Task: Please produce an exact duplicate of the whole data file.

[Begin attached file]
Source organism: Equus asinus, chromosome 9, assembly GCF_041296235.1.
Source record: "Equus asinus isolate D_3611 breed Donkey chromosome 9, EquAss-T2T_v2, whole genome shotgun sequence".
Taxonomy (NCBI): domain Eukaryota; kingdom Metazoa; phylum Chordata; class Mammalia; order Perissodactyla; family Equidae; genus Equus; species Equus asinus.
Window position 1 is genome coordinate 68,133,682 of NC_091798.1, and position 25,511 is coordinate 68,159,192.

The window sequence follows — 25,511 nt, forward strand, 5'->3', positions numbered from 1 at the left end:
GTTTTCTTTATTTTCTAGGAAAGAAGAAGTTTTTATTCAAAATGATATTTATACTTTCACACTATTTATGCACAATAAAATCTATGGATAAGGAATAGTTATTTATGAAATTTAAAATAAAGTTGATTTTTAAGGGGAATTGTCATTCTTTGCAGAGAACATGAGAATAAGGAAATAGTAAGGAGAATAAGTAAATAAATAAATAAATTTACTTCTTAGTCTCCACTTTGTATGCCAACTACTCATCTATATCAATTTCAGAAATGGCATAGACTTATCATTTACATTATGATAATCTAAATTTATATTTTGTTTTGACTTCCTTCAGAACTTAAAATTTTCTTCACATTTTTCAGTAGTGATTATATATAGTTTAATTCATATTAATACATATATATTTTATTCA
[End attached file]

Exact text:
Source organism: Equus asinus, chromosome 9, assembly GCF_041296235.1.
Source record: "Equus asinus isolate D_3611 breed Donkey chromosome 9, EquAss-T2T_v2, whole genome shotgun sequence".
Taxonomy (NCBI): domain Eukaryota; kingdom Metazoa; phylum Chordata; class Mammalia; order Perissodactyla; family Equidae; genus Equus; species Equus asinus.
Window position 1 is genome coordinate 68,133,682 of NC_091798.1, and position 25,511 is coordinate 68,159,192.

The window sequence follows — 25,511 nt, forward strand, 5'->3', positions numbered from 1 at the left end:
GTTTTCTTTATTTTCTAGGAAAGAAGAAGTTTTTATTCAAAATGATATTTATACTTTCACACTATTTATGCACAATAAAATCTATGGATAAGGAATAGTTATTTATGAAATTTAAAATAAAGTTGATTTTTAAGGGGAATTGTCATTCTTTGCAGAGAACATGAGAATAAGGAAATAGTAAGGAGAATAAGTAAATAAATAAATAAATTTACTTCTTAGTCTCCACTTTGTATGCCAACTACTCATCTATATCAATTTCAGAAATGGCATAGACTTATCATTTACATTATGATAATCTAAATTTATATTTTGTTTTGACTTCCTTCAGAACTTAAAATTTTCTTCACATTTTTCAGTAGTGATTATATATAGTTTAATTCATATTAATACATATATATTTTATTCA